• Like Like x 3
    13. WillBeNimble
      Buzzed

      WillBeNimble Member Podcast Patron Benefactor

      Location:
      Ohio
      Tinnitus Since:
      2017
      Cause of Tinnitus:
      Acoustic Damage from earphones
      So Fx-322 has had phase 1/2 results showing improvement on the 8khz range of 10 decibels. Further, they have shown on human cochlea that they are regenerating the hair cells ex vivo. That's why people are so hyped about fx-322. The concern I have is that if fx-322 works, which I think it will, it only works on the ranges that you have support cells on. Flat epithelials, and it can't help unless it turns out kicking off the signal for replicating with the support cells causes the body to begin to regenerate support cells in the other areas too. Which if it does, resolves most issues of the ear. We don't really expect that, though.
       
      • Like Like x 3
    14. Thuan

      Thuan Member

      Location:
      California
      Tinnitus Since:
      05/2018
      Cause of Tinnitus:
      Ear infection
      @WillBeNimble I tried searching for actual research articles and data, do you have any link to them? Articles that describe how they measure cochlea hair cell recovery as hard data in human because as far as I know the current imaging techniques aren't good enough to just scan the ear to look at cellular level resolution for hair cells. They usually have to dissect to look at the cochlea.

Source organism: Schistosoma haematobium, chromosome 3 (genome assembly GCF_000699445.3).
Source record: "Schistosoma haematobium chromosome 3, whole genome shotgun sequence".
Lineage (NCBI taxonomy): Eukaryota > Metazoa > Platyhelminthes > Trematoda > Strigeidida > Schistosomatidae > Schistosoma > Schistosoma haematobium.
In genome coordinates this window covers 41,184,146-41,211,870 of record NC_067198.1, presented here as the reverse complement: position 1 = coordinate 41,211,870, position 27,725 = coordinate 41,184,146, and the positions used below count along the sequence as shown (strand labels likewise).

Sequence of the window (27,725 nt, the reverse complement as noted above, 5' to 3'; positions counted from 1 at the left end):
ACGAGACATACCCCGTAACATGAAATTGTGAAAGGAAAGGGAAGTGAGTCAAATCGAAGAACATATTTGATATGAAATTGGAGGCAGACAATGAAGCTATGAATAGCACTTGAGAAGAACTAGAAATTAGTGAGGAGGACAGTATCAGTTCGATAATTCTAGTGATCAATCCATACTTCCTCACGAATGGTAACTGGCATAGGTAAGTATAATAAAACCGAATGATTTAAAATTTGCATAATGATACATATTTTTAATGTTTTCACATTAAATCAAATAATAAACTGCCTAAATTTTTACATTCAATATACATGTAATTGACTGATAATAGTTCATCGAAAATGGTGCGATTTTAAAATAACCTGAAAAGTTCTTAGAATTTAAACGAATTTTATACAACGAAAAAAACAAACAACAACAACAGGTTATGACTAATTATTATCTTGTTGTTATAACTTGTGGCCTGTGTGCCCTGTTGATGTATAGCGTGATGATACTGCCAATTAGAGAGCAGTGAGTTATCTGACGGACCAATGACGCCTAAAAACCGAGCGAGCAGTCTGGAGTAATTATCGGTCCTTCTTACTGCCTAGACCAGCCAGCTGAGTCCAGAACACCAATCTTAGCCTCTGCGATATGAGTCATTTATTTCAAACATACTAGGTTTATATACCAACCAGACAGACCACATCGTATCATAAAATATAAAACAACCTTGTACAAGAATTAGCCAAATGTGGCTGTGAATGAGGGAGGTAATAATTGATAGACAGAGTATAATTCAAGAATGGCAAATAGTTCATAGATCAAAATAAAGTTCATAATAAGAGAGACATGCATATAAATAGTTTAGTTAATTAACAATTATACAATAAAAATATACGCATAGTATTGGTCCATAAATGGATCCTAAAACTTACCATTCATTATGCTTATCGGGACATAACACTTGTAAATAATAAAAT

I'm not trying to be a downer and I pray something will work, but I'm confused how they can show definitively at the cell level in live humans.

      The only thing I can find are their press releases stating how their drug work but never published any methodologies and hard data results (not just claims and summaries).
       
    15. serendipity1996
      No Mood

      serendipity1996 Member Podcast Patron

      Tinnitus Since:
      2011
      Cause of Tinnitus:
      Unknown but suspect noise-induced
      In addition to the reply below, you should check out their recent interview with Tinnitus Talk Podcast where they discuss their Phase 1/2 results more and the very stringent measures they took to ensure placebo-controlled double-blind studies.

      Another thing that stood out to me was they had several patients whose word scores in fact doubled - they said that they have shown these results to the world's experts in the field who said that this is completely new, nobody has ever seen ears do this before. Yes, it is still early days and it's prudent to remain cautious but I would say they are far from being a fluke.